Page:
“The immense women’s marches of 21 January and their resonance across the country demonstrated that millions of women in the United States are finally fed up not only with the blatant misogyny of the Trump’s administration, but also with decades of continuous attacks on women’s lives and bodies.
“We are united by the awareness that Trump’s administration is a symptom of a larger problem: the outcome of decades of neoliberal policies, of transfer of wealth to the richest, of erosion of labor rights and of labor dignity, of neocolonial wars of aggression, of the institutional racism and of the structural misogyny ingrained in US society.”
They close–“This is the history, of women self-organizing and fighting for economic and political rights, that the United States has erased from memory. We will not just demand bread, for we also deserve roses.”
It is difficult to predict—or even tally—the numbers of American women who will actually strike March 8. Many more, along with male supporters, will undoubtedly participate in local marches, rallies, and meetings. It’s unlikely this Wednesday’s actions will be on the same scale as the historic four million who mobilized just a few weeks ago. But the revived IWD will be educational as well as agitational around both long range goals and current hot button issues. It will signify the ongoing movement is viable, with a developing program and perspective going far beyond denunciation of a genital grabber in the White House.
All out March 8!
One More Thing
Since nobody else will, I will mention one more micro-link in the chain of anniversaries associated with March 8. I chose that easy to remember date in 2000 to launch the KC Labor website. It was a crude effort by a novice with no formal training in IT—and I suppose it still is. But seventeen years is a long life span for any site, especially one depending on volunteer labor and reader donations to survive.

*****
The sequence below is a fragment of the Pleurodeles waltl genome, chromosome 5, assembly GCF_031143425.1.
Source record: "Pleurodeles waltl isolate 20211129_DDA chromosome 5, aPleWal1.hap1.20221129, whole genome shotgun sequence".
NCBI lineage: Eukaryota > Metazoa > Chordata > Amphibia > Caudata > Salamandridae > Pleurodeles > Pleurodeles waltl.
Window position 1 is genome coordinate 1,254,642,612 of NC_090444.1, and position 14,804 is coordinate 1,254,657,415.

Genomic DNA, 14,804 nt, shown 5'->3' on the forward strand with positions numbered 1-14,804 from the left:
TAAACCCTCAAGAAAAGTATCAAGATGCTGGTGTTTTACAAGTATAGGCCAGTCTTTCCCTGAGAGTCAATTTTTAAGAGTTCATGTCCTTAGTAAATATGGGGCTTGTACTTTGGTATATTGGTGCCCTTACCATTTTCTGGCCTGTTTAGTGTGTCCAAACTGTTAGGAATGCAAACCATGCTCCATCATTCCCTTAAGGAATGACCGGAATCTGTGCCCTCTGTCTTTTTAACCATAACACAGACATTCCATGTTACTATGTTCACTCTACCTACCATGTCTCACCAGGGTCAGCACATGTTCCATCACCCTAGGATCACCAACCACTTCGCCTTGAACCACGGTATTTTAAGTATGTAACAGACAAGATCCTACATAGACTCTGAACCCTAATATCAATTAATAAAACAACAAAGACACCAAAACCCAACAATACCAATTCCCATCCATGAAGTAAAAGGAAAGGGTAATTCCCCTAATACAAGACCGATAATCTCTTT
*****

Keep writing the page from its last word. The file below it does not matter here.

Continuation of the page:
That first day we had eight visitors. We now average 70 times that number of unique visits every day. Most are from the USA but today’s stats show visitors from France, Germany, Poland, Portugal, Canada, Ukraine, Holland, United Arab Emirates, and Brazil.
I want to thank all readers—a few going back to that first day 17 years ago—for your support in so many ways.
* The Guardian reports, “The UN’s climate chief has been unable to secure a meeting with the US state department as Donald Trump’s administration mulls whether to withdraw the US from the international climate effort. Patricia Espinosa, executive secretary of the UN Framework Convention on Climate Change (UNFCCC), is currently in the US and has sought a meeting with Rex Tillerson, the secretary of state, and other officials over the commitment of the new administration to global climate goals.”
* The Missouri Supreme Court unanimously ruled that a St Louis city minimum wage ordinance passed by the Board of Alderman is legal. This also removes any excuses of the Kansas City Mayor and City Council for continuing to block an even stronger minimum in my hometown. It is a blow to ALEC’s national campaign in state legislatures to outlaw municipal wage laws and also efforts to ban local sick leave laws in Minnesota.
* From the Christian Science Monitor–”A class action suit alleging that as many as tens of thousands of undocumented immigrants were coerced to perform free labor in a privately operated Colorado detention center has been given the green light to move forward in a federal district court.”
* With the Trump Dow-Jones a raging bull, the Federal Reserve decided it was time to make credit card use, car loans and home buying more expensive with the first of an expected three hikes in interest rates in Trump’s first year.
* The Labor Fightback Network has issued a call for its Third National Conference, to be held in Cleveland July 21-23. The WIR will pass along more details as they become available.
* My only problem with the subheads in the monthly e-mail blast is that I live 438 miles from St Paul–Art thrives at East Side Freedom Library!; Tempests in Tea Pots: Listen, Talk, Act; Alice Paul & The 1917 Suffrage Pickets; spearwave No. 4 (Art Exhibit and Reading); Down in Mississippi: A Gospel Play with Music; And yet still more! You can find all the details of these teasers on the East Side Freedom Library site.
That’s all for this week.